While newspapers across the country are looking for ways to cut costs or change operations, TPC Holdings of Lewiston, Idaho, has invested $12 million in a state-of-the-art press and a new two-story, 32,000-sq-ft building adjacent to their business office to house it.

The Lewiston Tribune and Moscow Pullman Daily News are now being printed on a huge MAN Roland Uniset 75 offset press, providing daily newspapers for more than 32,000 subscribers in north-central Idaho and southeastern Washington.

The Tribune was first published in 1892 by two brothers, Albert H. and Eugene L. Alford, the first of four generations of Alfords to publish the paper. The first issues were printed on a four-page Washington Press.

A new building was built in 1902 and it would be the paper’s home for the next 59 years. In 1926, a 16-page Duplex press was purchased and used until 1961 when a Goss Unitube letterpress was put into service. In 1978 the printing facility was expanded to provide needed space for a new Goss Urbanite offset press that was in service for 31 years until the arrival of the MAN Roland press in 2008.

A.L. (Butch) Alford is the president of TPC Holdings and a former editor and publisher of the Tribune. He says that from the beginning, the paper has always looked to keep pace with technology. “To meet our customers’ needs in these tough economic times, we decided to make an investment in a new production center and press,” Alford says.

Wayne Hollingshead is the Tribune’s general manager. He says that inside the 188-ft-long press hall, there is a 4.5-ft thick, reinforced concrete-block foundation that supports the 106-ft-long press. Each of the eight press components weighs 20 tons. The press is 30 ft tall and 20 ft wide.

“Some presses are low slung while this one is taller, so the architects designed the building to fit the press and allow for expansion later,” says Alford. “We didn’t want to be in the position in the future where we would have to leave the downtown core of the city,” he says.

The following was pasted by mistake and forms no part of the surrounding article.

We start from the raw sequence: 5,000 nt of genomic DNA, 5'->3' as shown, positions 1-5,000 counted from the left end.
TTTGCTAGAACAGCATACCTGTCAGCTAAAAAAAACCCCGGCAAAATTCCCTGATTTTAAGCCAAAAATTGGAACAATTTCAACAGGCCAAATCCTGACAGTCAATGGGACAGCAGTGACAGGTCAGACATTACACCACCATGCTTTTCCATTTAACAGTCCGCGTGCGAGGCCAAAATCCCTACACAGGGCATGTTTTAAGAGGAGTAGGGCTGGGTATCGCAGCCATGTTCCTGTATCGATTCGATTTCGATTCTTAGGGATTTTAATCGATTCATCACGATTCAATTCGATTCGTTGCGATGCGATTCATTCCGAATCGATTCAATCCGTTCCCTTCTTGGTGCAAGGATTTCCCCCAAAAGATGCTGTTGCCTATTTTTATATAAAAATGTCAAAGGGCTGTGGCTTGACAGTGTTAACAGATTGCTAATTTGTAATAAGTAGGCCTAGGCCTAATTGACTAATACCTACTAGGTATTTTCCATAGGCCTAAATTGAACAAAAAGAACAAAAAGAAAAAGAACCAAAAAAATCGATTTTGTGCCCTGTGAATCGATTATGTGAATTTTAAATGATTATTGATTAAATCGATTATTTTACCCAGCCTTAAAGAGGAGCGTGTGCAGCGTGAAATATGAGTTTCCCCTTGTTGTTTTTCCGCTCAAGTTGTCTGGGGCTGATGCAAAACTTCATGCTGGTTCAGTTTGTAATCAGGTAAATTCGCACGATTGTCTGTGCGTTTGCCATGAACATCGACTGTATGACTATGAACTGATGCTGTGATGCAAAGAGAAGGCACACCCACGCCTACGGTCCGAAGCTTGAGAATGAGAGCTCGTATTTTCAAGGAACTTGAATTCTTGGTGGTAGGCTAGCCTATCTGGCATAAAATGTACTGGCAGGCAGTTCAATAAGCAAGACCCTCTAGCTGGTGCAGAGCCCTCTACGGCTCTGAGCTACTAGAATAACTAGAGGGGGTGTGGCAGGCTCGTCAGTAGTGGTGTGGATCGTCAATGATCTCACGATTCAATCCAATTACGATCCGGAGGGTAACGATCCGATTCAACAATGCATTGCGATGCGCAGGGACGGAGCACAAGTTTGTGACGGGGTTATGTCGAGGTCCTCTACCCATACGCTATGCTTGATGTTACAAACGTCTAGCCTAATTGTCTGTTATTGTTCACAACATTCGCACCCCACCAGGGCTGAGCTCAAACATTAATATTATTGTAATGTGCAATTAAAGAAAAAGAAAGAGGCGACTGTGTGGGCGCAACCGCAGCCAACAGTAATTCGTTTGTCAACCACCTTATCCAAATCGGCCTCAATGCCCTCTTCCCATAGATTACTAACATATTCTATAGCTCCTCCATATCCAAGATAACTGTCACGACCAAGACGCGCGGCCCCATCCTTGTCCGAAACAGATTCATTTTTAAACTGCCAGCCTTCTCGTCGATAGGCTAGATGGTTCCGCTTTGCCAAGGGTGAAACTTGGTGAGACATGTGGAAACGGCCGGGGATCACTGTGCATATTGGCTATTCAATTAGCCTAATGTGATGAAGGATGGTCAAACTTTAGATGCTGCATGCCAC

According to Reese Hewett, president of Kenaston Construction of Lewiston, the general contractor on the project, one of the biggest challenges was laying the press pad.

“The concrete foundation runs the full length of the press with various pits and recesses. We used laser technology to ensure a level base for the press,” he says.

The initial phase of construction called for building three walls and a roof with a roll-up door as a temporary fourth wall. Hewett says that once the foundation was poured, MAN Roland came in with a crew from Germany with all the heavy press parts and assembled the press, working their way north to south.

After the press was installed, Kenaston workers removed the temporary roll-up door and erected a glass-front wall.

“It was a highly coordinated effort to schedule the press assembly then have our construction crew wrap up the building and make it weather tight,” Hewett says.

Michell Radamaker is the project manager for Don Botts Associate Architects of Lewiston. She said the firm had never tackled this kind of project before. “One of the larger challenges was the coordination with the MAN Roland technicians. They came to the table with precise design parameters that had to be met,” she says.

“From the architectural aspects, we wanted the new building to mesh with the existing structure, so we came up with some building details that tied the two together. We tried to incorporate some art-deco aspects of the original building with the new facility,” Radamaker says.

“We also wanted to show off the press itself because it is such an interesting piece of equipment, so we designed a great big window in the front of the building so you can see the press from the street. It also provides a lot of natural light, creating a nice work space inside the building,” she says.

The main entryway is set up to be a museum with old photos and printing equipment on display. It shows the history of the Tribune and the four generations of Alfords that have run the paper.